Industry Leaders Talk Strategy for Carbon & Eco-Labeling January 13, 2022 by Leah Wolfe
Aerial view of dense forest
Share on: Facebook, Twitter, LinkedIn

Eco- and carbon-labeling is front of mind for CPGs, retailers, and suppliers alike as they’re being confronted with consumer demand and government regulations regarding front-of-package labels. As more companies move forward with carbon and eco-labeling schemes, strategies for ensuring their integrity as well as return-on-investment will become increasingly essential. 

 

We’re reflecting on our Future of Labeling & Carbon Transparency innovation series, where leaders in the industry spoke about their methods for communicating sustainable impact to consumers, maintaining certifications’ probity, and making sure transparency translates to action.

Backing up on-pack claims

Diego Saez Gil Pachama

We’re just beginning to see a desire from consumers to know the climate impact of a product and to know what a company is doing to reduce and compensate for their climate impact. It used to be that a company could easily say “this is a carbon-neutral product” without anything to back it up. That is not the case anymore, consumers want to see what is behind those claims.

Contextualizing carbon and eco-labels for the average consumer

Dr. Anastasia Volkova ReGrow

We’ve been in a world where getting off animal protein and getting on the plant protein gets a lot of attention. That has penetrated the public’s attention and field of view, but that’s not the whole problem with agricultural emissions. The more widespread the themes and real-world numbers that we can communicate in a way that is contextualized for the consumer the greater the impact on our supply chains.

Jennifer McKnight Airly Foods

It’s almost like you can’t be real. You can’t be doing good unless you check these 37 boxes and by the time you get to those 37 boxes, 10 years have passed and you haven’t actually made a positive impact. At the end of the day, greenhouse gases have the tightest link to climate change. That being said, we know that by carbon farming, we’re actually checking a lot of those other boxes. We’re increasing soil health, we’re increasing biodiversity within the farm, we’re helping with water conservation. All those things are coming along, we’re just not trying to overwhelm the consumer with every single check box.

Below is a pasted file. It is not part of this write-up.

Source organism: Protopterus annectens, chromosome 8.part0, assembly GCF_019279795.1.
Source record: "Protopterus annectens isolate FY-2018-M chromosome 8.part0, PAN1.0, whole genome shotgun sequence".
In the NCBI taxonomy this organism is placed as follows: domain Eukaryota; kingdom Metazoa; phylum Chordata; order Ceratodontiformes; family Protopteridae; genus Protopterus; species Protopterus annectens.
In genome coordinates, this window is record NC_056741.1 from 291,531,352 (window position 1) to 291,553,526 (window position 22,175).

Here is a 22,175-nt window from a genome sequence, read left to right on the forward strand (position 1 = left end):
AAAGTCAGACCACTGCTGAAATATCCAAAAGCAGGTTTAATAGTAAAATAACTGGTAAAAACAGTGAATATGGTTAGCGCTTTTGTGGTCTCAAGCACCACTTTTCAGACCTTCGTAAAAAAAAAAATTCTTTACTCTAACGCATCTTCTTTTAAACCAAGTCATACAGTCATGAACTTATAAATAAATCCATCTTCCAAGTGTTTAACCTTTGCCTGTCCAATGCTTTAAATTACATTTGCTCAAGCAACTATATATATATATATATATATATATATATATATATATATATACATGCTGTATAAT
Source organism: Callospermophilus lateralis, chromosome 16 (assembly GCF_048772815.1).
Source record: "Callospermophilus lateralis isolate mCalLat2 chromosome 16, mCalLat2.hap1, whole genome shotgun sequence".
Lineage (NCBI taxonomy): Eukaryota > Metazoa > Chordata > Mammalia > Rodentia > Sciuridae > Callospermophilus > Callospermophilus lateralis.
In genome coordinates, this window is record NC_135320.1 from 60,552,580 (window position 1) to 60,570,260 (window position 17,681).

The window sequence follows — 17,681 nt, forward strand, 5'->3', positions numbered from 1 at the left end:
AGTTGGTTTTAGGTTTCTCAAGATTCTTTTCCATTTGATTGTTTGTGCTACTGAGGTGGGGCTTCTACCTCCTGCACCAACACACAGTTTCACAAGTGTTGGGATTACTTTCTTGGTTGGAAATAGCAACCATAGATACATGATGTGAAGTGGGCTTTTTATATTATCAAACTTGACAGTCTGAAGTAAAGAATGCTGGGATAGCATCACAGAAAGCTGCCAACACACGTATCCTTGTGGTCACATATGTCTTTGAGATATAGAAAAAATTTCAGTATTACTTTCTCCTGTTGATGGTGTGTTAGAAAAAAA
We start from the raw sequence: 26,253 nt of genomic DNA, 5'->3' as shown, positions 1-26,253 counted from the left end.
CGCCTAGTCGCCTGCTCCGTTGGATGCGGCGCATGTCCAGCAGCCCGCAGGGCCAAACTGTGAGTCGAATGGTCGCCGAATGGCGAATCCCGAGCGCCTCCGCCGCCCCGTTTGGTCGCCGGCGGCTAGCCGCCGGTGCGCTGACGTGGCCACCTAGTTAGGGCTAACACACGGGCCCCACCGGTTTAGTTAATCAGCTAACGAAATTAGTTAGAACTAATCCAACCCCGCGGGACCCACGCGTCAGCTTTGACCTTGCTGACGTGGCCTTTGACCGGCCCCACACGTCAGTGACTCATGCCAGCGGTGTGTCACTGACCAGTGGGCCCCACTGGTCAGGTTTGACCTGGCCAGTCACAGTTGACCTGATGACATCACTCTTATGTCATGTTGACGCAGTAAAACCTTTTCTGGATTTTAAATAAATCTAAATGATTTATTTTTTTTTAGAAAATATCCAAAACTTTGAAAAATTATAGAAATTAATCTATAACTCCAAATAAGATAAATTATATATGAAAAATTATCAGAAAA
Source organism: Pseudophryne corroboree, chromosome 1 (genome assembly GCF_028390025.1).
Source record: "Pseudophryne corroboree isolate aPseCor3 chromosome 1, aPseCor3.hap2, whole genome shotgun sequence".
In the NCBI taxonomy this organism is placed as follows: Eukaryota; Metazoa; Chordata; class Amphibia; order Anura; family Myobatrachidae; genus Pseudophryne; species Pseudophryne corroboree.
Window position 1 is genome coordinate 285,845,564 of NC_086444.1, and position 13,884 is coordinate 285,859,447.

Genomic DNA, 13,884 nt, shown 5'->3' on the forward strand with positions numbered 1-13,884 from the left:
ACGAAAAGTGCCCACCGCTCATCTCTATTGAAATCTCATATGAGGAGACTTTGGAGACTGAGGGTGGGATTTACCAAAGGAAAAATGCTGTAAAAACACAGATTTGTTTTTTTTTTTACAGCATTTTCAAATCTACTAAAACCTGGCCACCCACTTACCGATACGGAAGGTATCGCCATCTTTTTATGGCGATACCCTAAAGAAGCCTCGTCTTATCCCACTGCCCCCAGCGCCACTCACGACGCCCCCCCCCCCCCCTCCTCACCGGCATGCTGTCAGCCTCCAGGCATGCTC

Sandra Noonan Just Salad

We started carbon labeling in a spirit of learning. We were looking for a new way to talk about food and climate change – we know that 26% of global greenhouse gas emissions come from the food system. As a brand Just Salad that has championed re-use for 16 years through this reusable bowl program, we felt that we wanted to talk about food in a way that was as innovative and fresh, and new as our reusable bowl program. We said, well, carbon labels sound pretty different, and maybe that would get our customers excited and interested in the link between food and planetary health. So for us, it was just a way to open up a new dialogue.

Developing a unified labeling scheme

Al Toops Biome Makers

What we really need is to come up with some kind of standard carbon measurement method that is followed in order to receive the carbon credits. I don’t know how that’s going to happen or what kind of legislation will have to be in place. But the question is, how will we all work together?

Maintaining the integrity of certifications

Elizabeth Whitlow Regenerative Organic Alliance

There was a time when the term regenerative was pretty new and it wasn’t just rolling off people’s tongues. Now you’re hearing it everywhere and it’s become quite the buzzword, which is awesome in many ways, but it’s also a concern because we don’t want this to get watered down and turned into something like “natural” or “sustainable”, without any serious credentials system behind it. That part is really important in making sure to keep it meaningful.

Holding companies accountable for their in-house labels

Mary Linnell-Simmons FairTrade America

We’ve been seeing this a lot in our industry recently where a large multinational will just go their own way and create their own label to meet their own criteria, which on the one hand is good for achieving the goals that they particularly have in mind. On the other hand, it is always inherently biased because the company’s ultimate goal in many cases is to be profitable, which is sometimes in direct contrast to the wellbeing of workers or farmers, for example. This kind of trend of some self-certificate is in all honesty, just fake labeling.

I won’t say who, but there’s a local coffee company that has just created a “fair trade label” that has no meaning or backing behind it in terms of any of the certification schemes out there. It really does diminish people’s trust when they see all these labels, but they don’t necessarily know which can be trusted. So that regularity and consistency across products, across brands, across commodities of seeing the same little logo is really important to continue to build that trust and authenticity.

View past innovation series sessions in full and get notified to register for our upcoming series, Shaping Regenerative Procurement Strategy   here

Share on: Facebook, Twitter, LinkedIn
Let's stay in touch Regenerative agriculture and food industry analysis delivered to your inbox monthly

Are you still using bad data for your Scope 3 emissions reporting?

Download the white paper to learn more about the best way to measure Scope 3 emissions for food supply systems. 

By providing your email, you consent to receiving marketing emails from HowGood in accordance with our Privacy Policy.